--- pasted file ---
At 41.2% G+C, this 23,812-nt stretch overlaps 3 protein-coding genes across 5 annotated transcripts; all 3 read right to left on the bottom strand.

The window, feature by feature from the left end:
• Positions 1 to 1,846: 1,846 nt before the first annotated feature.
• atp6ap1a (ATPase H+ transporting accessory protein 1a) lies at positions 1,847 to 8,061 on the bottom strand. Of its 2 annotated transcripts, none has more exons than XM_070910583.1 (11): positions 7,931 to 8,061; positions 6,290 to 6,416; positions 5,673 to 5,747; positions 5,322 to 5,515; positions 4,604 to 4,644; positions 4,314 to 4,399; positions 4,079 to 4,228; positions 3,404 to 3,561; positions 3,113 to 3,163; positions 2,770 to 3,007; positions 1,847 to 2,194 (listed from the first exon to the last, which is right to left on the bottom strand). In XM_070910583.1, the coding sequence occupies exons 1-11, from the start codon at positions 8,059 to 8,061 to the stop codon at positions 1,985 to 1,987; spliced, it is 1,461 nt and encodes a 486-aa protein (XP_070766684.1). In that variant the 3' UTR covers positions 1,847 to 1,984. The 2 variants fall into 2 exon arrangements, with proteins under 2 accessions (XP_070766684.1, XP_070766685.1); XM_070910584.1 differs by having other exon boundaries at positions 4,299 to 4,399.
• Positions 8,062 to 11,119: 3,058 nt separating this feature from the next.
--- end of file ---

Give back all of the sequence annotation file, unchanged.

At 41.2% G+C, this 23,812-nt stretch overlaps 3 protein-coding genes across 5 annotated transcripts; all 3 read right to left on the bottom strand.

The window, feature by feature from the left end:
• Positions 1 to 1,846: 1,846 nt before the first annotated feature.
• atp6ap1a (ATPase H+ transporting accessory protein 1a) lies at positions 1,847 to 8,061 on the bottom strand. Of its 2 annotated transcripts, none has more exons than XM_070910583.1 (11): positions 7,931 to 8,061; positions 6,290 to 6,416; positions 5,673 to 5,747; positions 5,322 to 5,515; positions 4,604 to 4,644; positions 4,314 to 4,399; positions 4,079 to 4,228; positions 3,404 to 3,561; positions 3,113 to 3,163; positions 2,770 to 3,007; positions 1,847 to 2,194 (listed from the first exon to the last, which is right to left on the bottom strand). In XM_070910583.1, the coding sequence occupies exons 1-11, from the start codon at positions 8,059 to 8,061 to the stop codon at positions 1,985 to 1,987; spliced, it is 1,461 nt and encodes a 486-aa protein (XP_070766684.1). In that variant the 3' UTR covers positions 1,847 to 1,984. The 2 variants fall into 2 exon arrangements, with proteins under 2 accessions (XP_070766684.1, XP_070766685.1); XM_070910584.1 differs by having other exon boundaries at positions 4,299 to 4,399.
• Positions 8,062 to 11,119: 3,058 nt separating this feature from the next.